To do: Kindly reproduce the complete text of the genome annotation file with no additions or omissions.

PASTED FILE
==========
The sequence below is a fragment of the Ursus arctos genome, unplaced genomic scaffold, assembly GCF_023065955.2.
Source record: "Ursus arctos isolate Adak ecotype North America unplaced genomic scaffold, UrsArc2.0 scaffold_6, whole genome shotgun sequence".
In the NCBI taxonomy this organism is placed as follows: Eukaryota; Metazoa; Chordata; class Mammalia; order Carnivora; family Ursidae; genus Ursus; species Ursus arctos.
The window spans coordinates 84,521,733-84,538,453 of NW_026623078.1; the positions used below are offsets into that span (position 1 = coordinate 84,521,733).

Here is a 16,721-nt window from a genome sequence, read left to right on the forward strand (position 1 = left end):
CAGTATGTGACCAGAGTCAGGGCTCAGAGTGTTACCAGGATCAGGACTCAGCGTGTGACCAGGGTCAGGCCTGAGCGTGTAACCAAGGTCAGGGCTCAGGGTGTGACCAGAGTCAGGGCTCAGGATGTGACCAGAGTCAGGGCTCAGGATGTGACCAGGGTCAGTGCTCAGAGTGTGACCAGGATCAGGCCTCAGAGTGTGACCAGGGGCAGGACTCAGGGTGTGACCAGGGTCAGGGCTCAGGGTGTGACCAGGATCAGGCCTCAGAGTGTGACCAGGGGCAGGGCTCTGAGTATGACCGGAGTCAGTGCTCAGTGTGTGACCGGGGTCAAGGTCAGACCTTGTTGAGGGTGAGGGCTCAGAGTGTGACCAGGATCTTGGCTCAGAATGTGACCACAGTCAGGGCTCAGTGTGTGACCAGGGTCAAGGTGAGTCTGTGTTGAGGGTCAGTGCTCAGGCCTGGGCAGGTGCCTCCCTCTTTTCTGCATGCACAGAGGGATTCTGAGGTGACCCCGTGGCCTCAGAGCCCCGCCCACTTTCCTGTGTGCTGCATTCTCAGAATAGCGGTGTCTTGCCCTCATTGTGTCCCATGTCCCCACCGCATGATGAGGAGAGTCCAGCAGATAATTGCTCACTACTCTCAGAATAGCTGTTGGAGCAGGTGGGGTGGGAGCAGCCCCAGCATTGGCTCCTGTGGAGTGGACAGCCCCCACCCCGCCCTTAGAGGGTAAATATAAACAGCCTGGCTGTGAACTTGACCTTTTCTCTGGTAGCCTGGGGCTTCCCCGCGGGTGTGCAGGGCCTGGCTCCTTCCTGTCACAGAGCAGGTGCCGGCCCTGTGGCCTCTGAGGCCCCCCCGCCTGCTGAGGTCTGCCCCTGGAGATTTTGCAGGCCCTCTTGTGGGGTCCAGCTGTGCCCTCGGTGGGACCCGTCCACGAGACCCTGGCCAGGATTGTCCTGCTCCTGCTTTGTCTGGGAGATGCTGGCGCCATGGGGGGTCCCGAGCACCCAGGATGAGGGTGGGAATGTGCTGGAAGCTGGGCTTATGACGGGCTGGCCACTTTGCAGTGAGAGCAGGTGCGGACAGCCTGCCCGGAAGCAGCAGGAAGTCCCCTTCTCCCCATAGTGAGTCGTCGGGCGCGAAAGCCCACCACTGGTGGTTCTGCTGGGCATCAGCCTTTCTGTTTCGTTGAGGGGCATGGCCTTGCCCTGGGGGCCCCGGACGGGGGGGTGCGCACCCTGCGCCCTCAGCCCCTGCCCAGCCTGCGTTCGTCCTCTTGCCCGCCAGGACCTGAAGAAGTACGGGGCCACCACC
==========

The sequence below is a fragment of the Ursus arctos genome, unplaced genomic scaffold, assembly GCF_023065955.2.
Source record: "Ursus arctos isolate Adak ecotype North America unplaced genomic scaffold, UrsArc2.0 scaffold_6, whole genome shotgun sequence".
In the NCBI taxonomy this organism is placed as follows: Eukaryota; Metazoa; Chordata; class Mammalia; order Carnivora; family Ursidae; genus Ursus; species Ursus arctos.
The window spans coordinates 84,521,733-84,538,453 of NW_026623078.1; the positions used below are offsets into that span (position 1 = coordinate 84,521,733).

Here is a 16,721-nt window from a genome sequence, read left to right on the forward strand (position 1 = left end):
CAGTATGTGACCAGAGTCAGGGCTCAGAGTGTTACCAGGATCAGGACTCAGCGTGTGACCAGGGTCAGGCCTGAGCGTGTAACCAAGGTCAGGGCTCAGGGTGTGACCAGAGTCAGGGCTCAGGATGTGACCAGAGTCAGGGCTCAGGATGTGACCAGGGTCAGTGCTCAGAGTGTGACCAGGATCAGGCCTCAGAGTGTGACCAGGGGCAGGACTCAGGGTGTGACCAGGGTCAGGGCTCAGGGTGTGACCAGGATCAGGCCTCAGAGTGTGACCAGGGGCAGGGCTCTGAGTATGACCGGAGTCAGTGCTCAGTGTGTGACCGGGGTCAAGGTCAGACCTTGTTGAGGGTGAGGGCTCAGAGTGTGACCAGGATCTTGGCTCAGAATGTGACCACAGTCAGGGCTCAGTGTGTGACCAGGGTCAAGGTGAGTCTGTGTTGAGGGTCAGTGCTCAGGCCTGGGCAGGTGCCTCCCTCTTTTCTGCATGCACAGAGGGATTCTGAGGTGACCCCGTGGCCTCAGAGCCCCGCCCACTTTCCTGTGTGCTGCATTCTCAGAATAGCGGTGTCTTGCCCTCATTGTGTCCCATGTCCCCACCGCATGATGAGGAGAGTCCAGCAGATAATTGCTCACTACTCTCAGAATAGCTGTTGGAGCAGGTGGGGTGGGAGCAGCCCCAGCATTGGCTCCTGTGGAGTGGACAGCCCCCACCCCGCCCTTAGAGGGTAAATATAAACAGCCTGGCTGTGAACTTGACCTTTTCTCTGGTAGCCTGGGGCTTCCCCGCGGGTGTGCAGGGCCTGGCTCCTTCCTGTCACAGAGCAGGTGCCGGCCCTGTGGCCTCTGAGGCCCCCCCGCCTGCTGAGGTCTGCCCCTGGAGATTTTGCAGGCCCTCTTGTGGGGTCCAGCTGTGCCCTCGGTGGGACCCGTCCACGAGACCCTGGCCAGGATTGTCCTGCTCCTGCTTTGTCTGGGAGATGCTGGCGCCATGGGGGGTCCCGAGCACCCAGGATGAGGGTGGGAATGTGCTGGAAGCTGGGCTTATGACGGGCTGGCCACTTTGCAGTGAGAGCAGGTGCGGACAGCCTGCCCGGAAGCAGCAGGAAGTCCCCTTCTCCCCATAGTGAGTCGTCGGGCGCGAAAGCCCACCACTGGTGGTTCTGCTGGGCATCAGCCTTTCTGTTTCGTTGAGGGGCATGGCCTTGCCCTGGGGGCCCCGGACGGGGGGGTGCGCACCCTGCGCCCTCAGCCCCTGCCCAGCCTGCGTTCGTCCTCTTGCCCGCCAGGACCTGAAGAAGTACGGGGCCACCACC